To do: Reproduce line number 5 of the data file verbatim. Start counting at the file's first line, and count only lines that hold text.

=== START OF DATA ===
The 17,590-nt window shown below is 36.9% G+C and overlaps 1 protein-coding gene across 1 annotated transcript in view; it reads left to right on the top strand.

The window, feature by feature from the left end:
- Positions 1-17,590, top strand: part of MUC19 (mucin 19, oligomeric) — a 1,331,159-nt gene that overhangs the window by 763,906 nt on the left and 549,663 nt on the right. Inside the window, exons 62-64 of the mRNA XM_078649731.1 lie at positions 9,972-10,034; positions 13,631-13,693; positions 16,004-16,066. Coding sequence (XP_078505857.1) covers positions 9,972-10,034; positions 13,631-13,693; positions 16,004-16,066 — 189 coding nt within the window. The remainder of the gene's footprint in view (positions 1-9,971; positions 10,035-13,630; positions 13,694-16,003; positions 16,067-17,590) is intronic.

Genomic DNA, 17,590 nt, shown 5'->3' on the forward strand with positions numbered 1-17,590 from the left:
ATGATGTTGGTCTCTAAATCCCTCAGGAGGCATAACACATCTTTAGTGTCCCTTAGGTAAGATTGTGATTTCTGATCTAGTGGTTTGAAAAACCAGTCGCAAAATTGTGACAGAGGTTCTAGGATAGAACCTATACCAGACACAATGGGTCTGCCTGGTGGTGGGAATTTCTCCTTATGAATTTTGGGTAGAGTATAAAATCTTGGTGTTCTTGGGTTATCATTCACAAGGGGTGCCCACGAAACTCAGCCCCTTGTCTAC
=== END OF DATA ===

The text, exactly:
ATGATGTTGGTCTCTAAATCCCTCAGGAGGCATAACACATCTTTAGTGTCCCTTAGGTAAGATTGTGATTTCTGATCTAGTGGTTTGAAAAACCAGTCGCAAAATTGTGACAGAGGTTCTAGGATAGAACCTATACCAGACACAATGGGTCTGCCTGGTGGTGGGAATTTCTCCTTATGAATTTTGGGTAGAGTATAAAATCTTGGTGTTCTTGGGTTATCATTCACAAGGGGTGCCCACGAAACTCAGCCCCTTGTCTAC